With the above additional assumption of rational behaviour, Black proved his median voter theorem. In a single dimensional choice, for example casting a ballot amongst right and left wing parties or making a choice amongst various expenditure levels, the majority choice would favour the choice made by the median voter. This theorem has given rise to the Duverger’s Law, a conjecture that political parties must claim the centre ground to win in a first past the post voting system as in the Westminster parliament and in the US elections. Trump’s success in being nominated as the Republican candidate has put a dent in that conjecture.

Writing in The Atlantic, Erick Beinhocker of the Institute of New Economic Thinking at the Oxford Martin School makes the case that the rise of inequality may explain the support for Trump by even those that might become worse off under a Trump presidency. They are alienated from the received political dispensation the distributive outcome of which they perceive as unfair. They form a large swathe of the American population that nurtures a grievance against the political system. Hilary Clinton’s campaign highlighting the dangers of a Trump presidency might be less effective than it might have been if the fruits of economic growth were not so unequally shared. The rise in the real personal disposable income in the US between 2000-2015 was about 21 per cent, but income of the lowest 20 per cent rose by only 1.5 per cent. Even more remarkable is the fact that around 60 per cent of the population witnessed rise in income below the national average. To add salt to injury, the income of the top percentile rose by 41 per cent. This is a trend which began around 1970. In the post-war period between 1947 and 1970, average income in the US rose by 85 per cent, but the income of the poorest 20 per cent almost doubled. Things became different after 1970 when the whole of the bottom 60 per cent of the population began to slip behind the national average increases in prosperity. At the same time, the top percentile suddenly started to witness a phenomenal rise in their share of the national income. The Nobel Laureate economist Robert Schiller in collaboration Maxim Boycko, erstwhile advisor to President Boris Yeltsin in Russia, has conducted surveys to ascertain people’s perception of fairness in the distribution of income. The present state of affairs does not come anywhere close to American people’s idea of a fair distribution of income. An economic system which generates such egregious inequality, as the US system has generated since the 1970s, begins to forfeit the loyalty of even from those that do well under that system.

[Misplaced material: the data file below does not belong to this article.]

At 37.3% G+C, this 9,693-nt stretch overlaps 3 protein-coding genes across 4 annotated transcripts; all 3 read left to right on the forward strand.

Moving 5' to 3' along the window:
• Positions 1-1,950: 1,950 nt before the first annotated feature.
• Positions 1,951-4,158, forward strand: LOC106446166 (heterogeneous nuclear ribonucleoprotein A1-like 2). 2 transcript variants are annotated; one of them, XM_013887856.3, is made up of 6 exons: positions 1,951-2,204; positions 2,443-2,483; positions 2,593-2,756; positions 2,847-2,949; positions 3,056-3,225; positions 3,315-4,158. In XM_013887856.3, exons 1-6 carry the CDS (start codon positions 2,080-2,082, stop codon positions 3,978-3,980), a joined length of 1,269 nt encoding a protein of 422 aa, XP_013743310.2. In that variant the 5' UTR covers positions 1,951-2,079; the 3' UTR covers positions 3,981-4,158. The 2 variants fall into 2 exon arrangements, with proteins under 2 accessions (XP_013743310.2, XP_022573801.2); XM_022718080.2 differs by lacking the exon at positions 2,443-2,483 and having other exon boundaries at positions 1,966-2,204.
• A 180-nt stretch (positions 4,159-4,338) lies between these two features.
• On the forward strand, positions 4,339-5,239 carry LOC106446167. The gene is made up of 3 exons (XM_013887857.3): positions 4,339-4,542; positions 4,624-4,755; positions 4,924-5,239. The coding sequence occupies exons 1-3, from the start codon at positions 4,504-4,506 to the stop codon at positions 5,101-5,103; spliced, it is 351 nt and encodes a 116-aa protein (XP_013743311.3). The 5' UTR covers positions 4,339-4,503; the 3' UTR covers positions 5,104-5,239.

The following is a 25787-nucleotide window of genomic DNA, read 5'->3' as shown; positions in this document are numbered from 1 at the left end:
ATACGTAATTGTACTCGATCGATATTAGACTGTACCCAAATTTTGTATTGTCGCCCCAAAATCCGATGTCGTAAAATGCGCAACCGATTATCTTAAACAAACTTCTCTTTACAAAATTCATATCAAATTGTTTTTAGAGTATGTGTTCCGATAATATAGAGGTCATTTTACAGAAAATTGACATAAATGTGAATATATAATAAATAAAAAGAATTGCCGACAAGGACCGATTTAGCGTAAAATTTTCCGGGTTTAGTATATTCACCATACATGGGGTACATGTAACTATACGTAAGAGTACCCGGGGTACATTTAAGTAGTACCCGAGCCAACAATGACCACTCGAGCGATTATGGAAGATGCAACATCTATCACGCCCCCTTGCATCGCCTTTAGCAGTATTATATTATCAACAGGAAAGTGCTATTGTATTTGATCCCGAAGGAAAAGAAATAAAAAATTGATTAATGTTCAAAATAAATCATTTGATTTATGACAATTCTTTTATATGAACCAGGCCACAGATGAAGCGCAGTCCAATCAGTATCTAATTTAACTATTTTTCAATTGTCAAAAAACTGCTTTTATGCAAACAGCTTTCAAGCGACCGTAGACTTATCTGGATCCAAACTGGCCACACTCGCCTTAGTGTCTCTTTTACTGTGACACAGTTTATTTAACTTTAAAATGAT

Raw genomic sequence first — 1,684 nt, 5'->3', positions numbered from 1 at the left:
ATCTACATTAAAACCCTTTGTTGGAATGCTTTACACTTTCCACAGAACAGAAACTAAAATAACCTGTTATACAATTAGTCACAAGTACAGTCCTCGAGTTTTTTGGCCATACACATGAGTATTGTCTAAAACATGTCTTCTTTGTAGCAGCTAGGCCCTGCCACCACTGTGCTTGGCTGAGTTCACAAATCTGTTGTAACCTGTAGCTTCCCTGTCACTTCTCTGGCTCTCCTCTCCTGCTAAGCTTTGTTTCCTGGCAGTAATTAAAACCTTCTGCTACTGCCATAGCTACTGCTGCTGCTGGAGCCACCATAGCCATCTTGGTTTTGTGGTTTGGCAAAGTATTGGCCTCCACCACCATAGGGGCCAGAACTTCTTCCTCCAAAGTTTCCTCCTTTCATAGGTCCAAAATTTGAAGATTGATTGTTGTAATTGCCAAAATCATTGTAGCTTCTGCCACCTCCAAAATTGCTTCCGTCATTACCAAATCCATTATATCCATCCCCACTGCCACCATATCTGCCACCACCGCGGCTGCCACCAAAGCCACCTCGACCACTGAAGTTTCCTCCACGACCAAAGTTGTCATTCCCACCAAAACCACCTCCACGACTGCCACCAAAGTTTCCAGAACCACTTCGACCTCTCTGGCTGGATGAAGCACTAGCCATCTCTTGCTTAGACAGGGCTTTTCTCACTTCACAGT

Under the circumstances, it would be foolish to rule out, polls notwithstanding, a Trump win, especially if alienated voters turn up in numbers to exercise their franchise. Only about 60 per cent of the eligible voters have cast their ballot in recent presidential elections. Higher levels of education and income correlate well with turnout. If some of those that generally do not turn out to vote are energised by the Trump campaign, Clinton would suffer a handicap. For example, Trump disproportionately attracts the less educated white, non-Jewish, males on low income. A sudden increase in turnout by this group could confound predictions. Also, Trump could win even in defeat as explained below.
Trump’s policies are a random juxtaposition of offensive pronouncements erratic policy prescriptions. However, there is a coherent message that the institutions of governance deserve no respect. In this he might even win in defeat exploiting anomalies in the US system. Hilary Clinton could garner a majority in the electoral college by winning only about a dozen coastal states plus Hawai. Many of these are industrial states which have witnessed demographic changes which do not favour Donald Trump. By focussing on congressional and senate races in the interior states, Trump might be able to deliver a majority in the legislature to Trump-supporting candidates. Since the focus of the Trump campaign is to disrupt, a situation could arise whereby Hilary Clinton, having won the presidency, would find a legislature dominated by those whose aim is to disrupt proceedings to underline their contention that the system does not work. Trump would then win in defeat.